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Secretome analysis of the fungus Trichoderma harzianum grown on cellulose

Authors

  • Luis H. F. Do Vale,

    1. Brazilian Center for Protein Research, Laboratory of Protein Chemistry and Biochemistry, Department of Cell Biology, University of Brasilia, Brasilia, DF, Brazil
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    • These authors contributed equally to this work.

  • Diana P. Gómez-Mendoza,

    1. Brazilian Center for Protein Research, Laboratory of Protein Chemistry and Biochemistry, Department of Cell Biology, University of Brasilia, Brasilia, DF, Brazil
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    • These authors contributed equally to this work.

  • Min-Sik Kim,

    1. McKusick-Nathans Institute of Genetic Medicine, Johns Hopkins University School of Medicine, Baltimore, MD, USA
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  • Akhilesh Pandey,

    1. McKusick-Nathans Institute of Genetic Medicine, Johns Hopkins University School of Medicine, Baltimore, MD, USA
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  • Carlos A. O. Ricart,

    1. Brazilian Center for Protein Research, Laboratory of Protein Chemistry and Biochemistry, Department of Cell Biology, University of Brasilia, Brasilia, DF, Brazil
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  • Edivaldo Ximenes F. Filho,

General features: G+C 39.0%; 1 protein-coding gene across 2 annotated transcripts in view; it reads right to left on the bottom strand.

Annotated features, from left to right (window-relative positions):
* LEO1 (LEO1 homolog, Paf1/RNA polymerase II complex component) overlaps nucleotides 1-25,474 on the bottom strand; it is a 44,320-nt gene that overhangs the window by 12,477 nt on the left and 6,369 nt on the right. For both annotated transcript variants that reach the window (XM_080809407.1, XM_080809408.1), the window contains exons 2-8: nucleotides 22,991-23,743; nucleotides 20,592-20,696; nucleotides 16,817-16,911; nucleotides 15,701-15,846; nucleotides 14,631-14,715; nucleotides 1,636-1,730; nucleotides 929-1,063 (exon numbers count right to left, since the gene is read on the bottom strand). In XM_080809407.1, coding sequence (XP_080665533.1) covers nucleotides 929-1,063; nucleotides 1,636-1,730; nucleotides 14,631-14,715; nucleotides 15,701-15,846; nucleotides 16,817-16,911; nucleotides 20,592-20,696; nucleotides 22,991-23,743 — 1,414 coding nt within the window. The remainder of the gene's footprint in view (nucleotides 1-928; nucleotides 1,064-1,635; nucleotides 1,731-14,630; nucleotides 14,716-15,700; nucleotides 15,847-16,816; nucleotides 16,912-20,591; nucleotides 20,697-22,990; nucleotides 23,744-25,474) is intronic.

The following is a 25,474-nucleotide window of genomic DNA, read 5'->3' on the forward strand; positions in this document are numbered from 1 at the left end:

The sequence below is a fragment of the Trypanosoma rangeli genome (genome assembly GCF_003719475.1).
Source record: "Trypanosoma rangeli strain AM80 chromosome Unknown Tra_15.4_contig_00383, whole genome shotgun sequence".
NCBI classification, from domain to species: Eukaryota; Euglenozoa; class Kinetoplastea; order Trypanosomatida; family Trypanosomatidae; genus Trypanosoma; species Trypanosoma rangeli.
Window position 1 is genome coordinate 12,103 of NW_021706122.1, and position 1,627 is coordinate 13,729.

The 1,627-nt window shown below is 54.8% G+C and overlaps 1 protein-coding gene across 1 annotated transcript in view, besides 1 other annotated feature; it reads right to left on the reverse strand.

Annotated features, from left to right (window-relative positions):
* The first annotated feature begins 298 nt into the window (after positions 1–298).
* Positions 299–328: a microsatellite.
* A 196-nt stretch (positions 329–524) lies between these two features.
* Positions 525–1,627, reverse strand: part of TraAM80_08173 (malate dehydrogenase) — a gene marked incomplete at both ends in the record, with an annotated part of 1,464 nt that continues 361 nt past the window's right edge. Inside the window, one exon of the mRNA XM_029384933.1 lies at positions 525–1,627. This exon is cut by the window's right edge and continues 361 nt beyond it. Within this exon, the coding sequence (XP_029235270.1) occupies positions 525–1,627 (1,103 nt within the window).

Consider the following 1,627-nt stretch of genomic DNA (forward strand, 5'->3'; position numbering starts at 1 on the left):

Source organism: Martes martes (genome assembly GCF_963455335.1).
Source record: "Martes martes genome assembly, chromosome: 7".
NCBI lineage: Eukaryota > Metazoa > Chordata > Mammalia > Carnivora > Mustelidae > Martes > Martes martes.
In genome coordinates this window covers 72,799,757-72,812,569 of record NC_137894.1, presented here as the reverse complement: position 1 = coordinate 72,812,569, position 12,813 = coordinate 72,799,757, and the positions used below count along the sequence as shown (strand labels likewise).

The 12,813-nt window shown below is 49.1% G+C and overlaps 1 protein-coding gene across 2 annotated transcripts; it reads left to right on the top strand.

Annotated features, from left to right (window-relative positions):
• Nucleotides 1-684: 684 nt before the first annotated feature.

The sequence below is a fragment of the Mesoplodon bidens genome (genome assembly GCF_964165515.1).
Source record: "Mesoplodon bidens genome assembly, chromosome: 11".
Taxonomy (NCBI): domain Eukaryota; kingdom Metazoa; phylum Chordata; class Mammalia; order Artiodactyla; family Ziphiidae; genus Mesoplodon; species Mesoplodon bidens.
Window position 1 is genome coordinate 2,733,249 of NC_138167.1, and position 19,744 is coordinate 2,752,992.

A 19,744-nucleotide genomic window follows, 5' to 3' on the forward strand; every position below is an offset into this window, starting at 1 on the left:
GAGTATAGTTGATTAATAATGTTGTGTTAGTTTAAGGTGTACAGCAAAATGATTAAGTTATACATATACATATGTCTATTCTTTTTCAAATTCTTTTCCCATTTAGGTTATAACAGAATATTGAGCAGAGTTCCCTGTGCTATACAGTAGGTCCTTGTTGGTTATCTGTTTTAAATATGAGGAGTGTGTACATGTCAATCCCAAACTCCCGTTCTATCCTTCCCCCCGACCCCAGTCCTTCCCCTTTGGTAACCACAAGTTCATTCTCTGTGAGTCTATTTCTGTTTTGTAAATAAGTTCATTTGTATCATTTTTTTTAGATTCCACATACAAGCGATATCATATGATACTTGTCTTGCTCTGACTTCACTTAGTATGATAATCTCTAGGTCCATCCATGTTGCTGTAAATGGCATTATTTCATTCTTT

1. Laboratory of Enzymology, Department of Cell Biology, University of Brasilia, Brasilia, DF, Brazil
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  • Marcelo V. Sousa

    Corresponding author
    • Brazilian Center for Protein Research, Laboratory of Protein Chemistry and Biochemistry, Department of Cell Biology, University of Brasilia, Brasilia, DF, Brazil
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Correspondence: Professor Marcelo Valle de Sousa, Brazilian Center for Protein Research, Laboratory of Protein Chemistry and Biochemistry, Department of Cell Biology, University of Brasilia, Brasilia, DF, 70910-900, Brazil

E-mail: mvsousa@unb.br

Fax: +55 6131072904

Abstract

Trichoderma harzianum is a mycoparasitic filamentous fungus that produces and secretes a wide range of extracellular hydrolytic enzymes used in cell wall degradation. Due to its potential in biomass conversion, T. harzianum draws great attention from biofuel and biocontrol industries and research. Here, we report an extensive secretome analysis of T. harzianum. The fungus was grown on cellulose medium, and its secretome was analyzed by a combination of enzymology, 2DE, MALDI-MS and -MS/MS (Autoflex II), and LC-MS/MS (LTQ-Orbitrap XL). A total of 56 proteins were identified using high-resolution MS. Interestingly, although cellulases were found, the major hydrolytic enzymes secreted in the cellulose medium were chitinases and endochitinases, which may reflect the biocontrol feature of T. harzianum. The glycoside hydrolase family, including chitinases (EC 3.2.1.14), endo-N-acetylglucosaminidases (EC 3.2.1.96), hexosaminidases (EC 3.2.1.52), galactosidases (EC 3.2.1.23), xylanases (EC 3.2.1.8), exo-1,3-glucanases (EC 3.2.1.58), endoglucanases (EC 3.2.1.4), xylosidases (EC 3.2.1.37), α-L-arabinofuranosidase (EC 3.2.1.55), N-acetylhexosaminidases (EC 3.2.1.52), and other enzymes represented 51.36% of the total secretome. Few representatives were classified in the protease family (8.90%). Others (17.60%) are mostly intracellular proteins. A considerable part of the secretome was composed of hypothetical proteins (22.14%), probably because of the absence of an annotated T. harzianum genome. The T. harzianum secretome composition highlights the importance of this fungus as a rich source of hydrolytic enzymes for bioconversion and biocontrol applications.

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